Oxford University, in collaboration with Global Accelerated Ventures (GAV) and the research commercialization arm of the university, Oxford University Innovation, are forming the Oxford GAV Conservation Venture Studio (OXGAV).
OXGAV was designed with a very specific purpose: to vigorously help launch technological innovations that can combat the world’s most urgent environmental dilemmas.
Last week Impakter sat down with Dr. Robert Montgomery, Professor of Conservation Science from Michigan State University, who has accepted the Managing Director position at OXGAV Studio, to understand better how the world’s first-ever conservation studio will work.
Dr. Robert Montgomery: The reason folks are asking “why hasn’t this been done before” has much to do with our conceptualizations of what conservation is. Conservation Biology as a discipline is only 40 years old. It was born in 1979 at a conference in Southern California and it was largely predicated upon development-based principles.
Concurrent with that, there has been immense conservation coverage in documentaries with the BBC, ITV, and other media. Those have pushed the public opinion to believe conservation is just a vocational discipline and there is not a whole lot of money in this sector.
OXGAV is the first conservation venture studio, however, there are still barriers to the recognition of the potential for commercialization in this field. We have simultaneously the opportunity to capitalize and create an incubator for a technological revolution, that will also work towards solutions for global problems.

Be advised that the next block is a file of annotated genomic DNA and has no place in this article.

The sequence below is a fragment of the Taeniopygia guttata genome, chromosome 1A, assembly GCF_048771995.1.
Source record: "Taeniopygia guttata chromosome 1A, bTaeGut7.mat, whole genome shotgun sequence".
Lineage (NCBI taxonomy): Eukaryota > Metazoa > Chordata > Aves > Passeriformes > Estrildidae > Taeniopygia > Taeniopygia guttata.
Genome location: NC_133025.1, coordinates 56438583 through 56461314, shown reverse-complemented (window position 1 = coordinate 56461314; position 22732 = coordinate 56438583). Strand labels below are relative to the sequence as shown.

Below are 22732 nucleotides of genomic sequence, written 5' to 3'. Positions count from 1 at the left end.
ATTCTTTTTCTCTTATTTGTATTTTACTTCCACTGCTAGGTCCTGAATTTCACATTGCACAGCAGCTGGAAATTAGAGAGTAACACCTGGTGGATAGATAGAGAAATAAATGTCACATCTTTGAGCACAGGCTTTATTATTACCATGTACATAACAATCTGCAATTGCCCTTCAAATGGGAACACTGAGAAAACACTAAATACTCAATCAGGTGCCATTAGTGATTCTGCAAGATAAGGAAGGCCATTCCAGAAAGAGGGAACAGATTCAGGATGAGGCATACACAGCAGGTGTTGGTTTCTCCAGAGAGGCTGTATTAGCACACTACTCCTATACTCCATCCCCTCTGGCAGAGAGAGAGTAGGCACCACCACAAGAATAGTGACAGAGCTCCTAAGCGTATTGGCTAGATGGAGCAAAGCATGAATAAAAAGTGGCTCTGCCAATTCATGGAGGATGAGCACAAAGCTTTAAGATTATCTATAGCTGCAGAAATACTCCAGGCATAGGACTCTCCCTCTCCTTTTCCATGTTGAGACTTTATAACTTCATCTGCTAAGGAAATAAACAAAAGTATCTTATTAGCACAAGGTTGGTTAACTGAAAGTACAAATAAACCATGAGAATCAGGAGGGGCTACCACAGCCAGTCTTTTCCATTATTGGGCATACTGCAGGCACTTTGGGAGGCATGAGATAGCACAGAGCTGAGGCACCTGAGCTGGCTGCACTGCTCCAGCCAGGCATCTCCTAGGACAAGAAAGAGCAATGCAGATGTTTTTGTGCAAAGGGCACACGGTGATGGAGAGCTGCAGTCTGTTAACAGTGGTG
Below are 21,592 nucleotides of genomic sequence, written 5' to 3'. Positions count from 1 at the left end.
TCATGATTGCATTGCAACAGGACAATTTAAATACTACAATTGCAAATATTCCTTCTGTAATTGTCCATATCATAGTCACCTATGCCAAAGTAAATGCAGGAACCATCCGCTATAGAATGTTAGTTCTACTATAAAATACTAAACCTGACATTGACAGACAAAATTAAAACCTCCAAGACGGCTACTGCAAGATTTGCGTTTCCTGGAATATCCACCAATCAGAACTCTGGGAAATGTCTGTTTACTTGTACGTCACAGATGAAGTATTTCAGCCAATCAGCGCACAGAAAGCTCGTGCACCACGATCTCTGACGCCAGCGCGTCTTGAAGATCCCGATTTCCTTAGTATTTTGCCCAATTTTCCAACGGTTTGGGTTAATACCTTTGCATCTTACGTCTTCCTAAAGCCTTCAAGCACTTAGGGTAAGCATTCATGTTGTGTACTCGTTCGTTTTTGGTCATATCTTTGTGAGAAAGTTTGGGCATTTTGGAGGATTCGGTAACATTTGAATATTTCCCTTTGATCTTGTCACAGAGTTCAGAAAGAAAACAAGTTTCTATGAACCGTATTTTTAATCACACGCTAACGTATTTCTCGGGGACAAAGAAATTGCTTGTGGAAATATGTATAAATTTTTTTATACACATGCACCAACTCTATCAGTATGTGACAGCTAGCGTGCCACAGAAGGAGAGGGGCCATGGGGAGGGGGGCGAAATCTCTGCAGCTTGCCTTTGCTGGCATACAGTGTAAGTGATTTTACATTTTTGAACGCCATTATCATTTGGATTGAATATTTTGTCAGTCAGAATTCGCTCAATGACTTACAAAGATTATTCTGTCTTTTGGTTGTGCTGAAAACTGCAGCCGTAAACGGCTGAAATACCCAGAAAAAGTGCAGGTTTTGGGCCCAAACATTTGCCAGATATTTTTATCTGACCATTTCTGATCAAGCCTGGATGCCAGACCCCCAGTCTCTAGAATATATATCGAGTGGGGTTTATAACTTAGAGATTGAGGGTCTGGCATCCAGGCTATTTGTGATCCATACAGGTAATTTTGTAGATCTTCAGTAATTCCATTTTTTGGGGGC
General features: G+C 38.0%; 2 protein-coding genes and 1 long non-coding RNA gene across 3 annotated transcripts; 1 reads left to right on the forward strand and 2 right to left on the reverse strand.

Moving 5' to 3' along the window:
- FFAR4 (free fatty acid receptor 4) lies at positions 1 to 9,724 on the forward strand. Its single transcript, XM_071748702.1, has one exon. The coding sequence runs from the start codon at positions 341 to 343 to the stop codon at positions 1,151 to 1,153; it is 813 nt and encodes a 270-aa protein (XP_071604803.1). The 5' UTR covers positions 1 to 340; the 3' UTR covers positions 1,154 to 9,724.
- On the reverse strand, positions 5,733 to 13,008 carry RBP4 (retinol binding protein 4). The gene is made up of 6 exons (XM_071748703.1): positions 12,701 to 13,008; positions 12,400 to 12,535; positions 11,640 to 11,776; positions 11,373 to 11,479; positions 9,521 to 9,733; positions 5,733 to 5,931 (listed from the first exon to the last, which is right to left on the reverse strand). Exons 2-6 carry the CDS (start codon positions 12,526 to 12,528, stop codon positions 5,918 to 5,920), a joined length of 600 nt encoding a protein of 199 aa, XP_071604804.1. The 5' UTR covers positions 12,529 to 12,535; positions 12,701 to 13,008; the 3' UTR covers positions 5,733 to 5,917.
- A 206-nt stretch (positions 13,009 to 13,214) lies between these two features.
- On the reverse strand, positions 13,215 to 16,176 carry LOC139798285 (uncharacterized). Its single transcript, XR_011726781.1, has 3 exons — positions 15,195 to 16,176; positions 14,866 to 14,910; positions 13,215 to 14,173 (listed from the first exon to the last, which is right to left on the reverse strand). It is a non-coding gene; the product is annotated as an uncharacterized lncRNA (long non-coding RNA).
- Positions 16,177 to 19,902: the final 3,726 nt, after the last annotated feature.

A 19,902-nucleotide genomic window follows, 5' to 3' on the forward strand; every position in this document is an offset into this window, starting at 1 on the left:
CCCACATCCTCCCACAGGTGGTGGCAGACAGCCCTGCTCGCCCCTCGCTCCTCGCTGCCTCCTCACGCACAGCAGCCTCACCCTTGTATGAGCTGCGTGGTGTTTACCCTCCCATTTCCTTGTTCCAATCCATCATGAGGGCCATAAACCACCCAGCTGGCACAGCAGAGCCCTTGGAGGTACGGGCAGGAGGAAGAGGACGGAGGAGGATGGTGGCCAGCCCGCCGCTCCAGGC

In terms of the actual breakdown of what this venture is going to look like could you tell us where Oxford comes into all of this & why the research arm is such an important element?
Dr. R.M.: Oxford University has a profound commitment to conservation. Lady Margaret Hall was the first college that started a conservation unit called the Wildlife Conservation Research Unit ran by the Chairman of the Joint Steering Committee of the Conservation Venture Studio, Professor David MacDonald
Additionally, Oxford University is changing how departments can work together in an interdisciplinary way, which is going to be catalyzed by the brand new Life & Mind building which is breaking ground right now and opening at Oxford in 2024.
We are starting this at the right time, as the Covid19 pandemic has made everybody realize the way in which a conservation problem that has not been properly addressed can impact us all.
If we are going to prevent something like this from happening again, if we are going to create a more profitable and sustainable society for our children and our children’s children; then we need to take immediate action in addressing these conservation problems today.
In the Photo: OXGAV Logo. Photo Credit: OXGAV
Can you tell us how OXGAV will be operating?
Dr. R.M.: The way we will be operating is to launch long-term collaborations with a series of vibrant partners. One of our primary partners here is Oxford University Innovation.
By working in collaboration with Oxford University, we will socialize the opportunity for research and development among Oxford faculty across 10 different departments.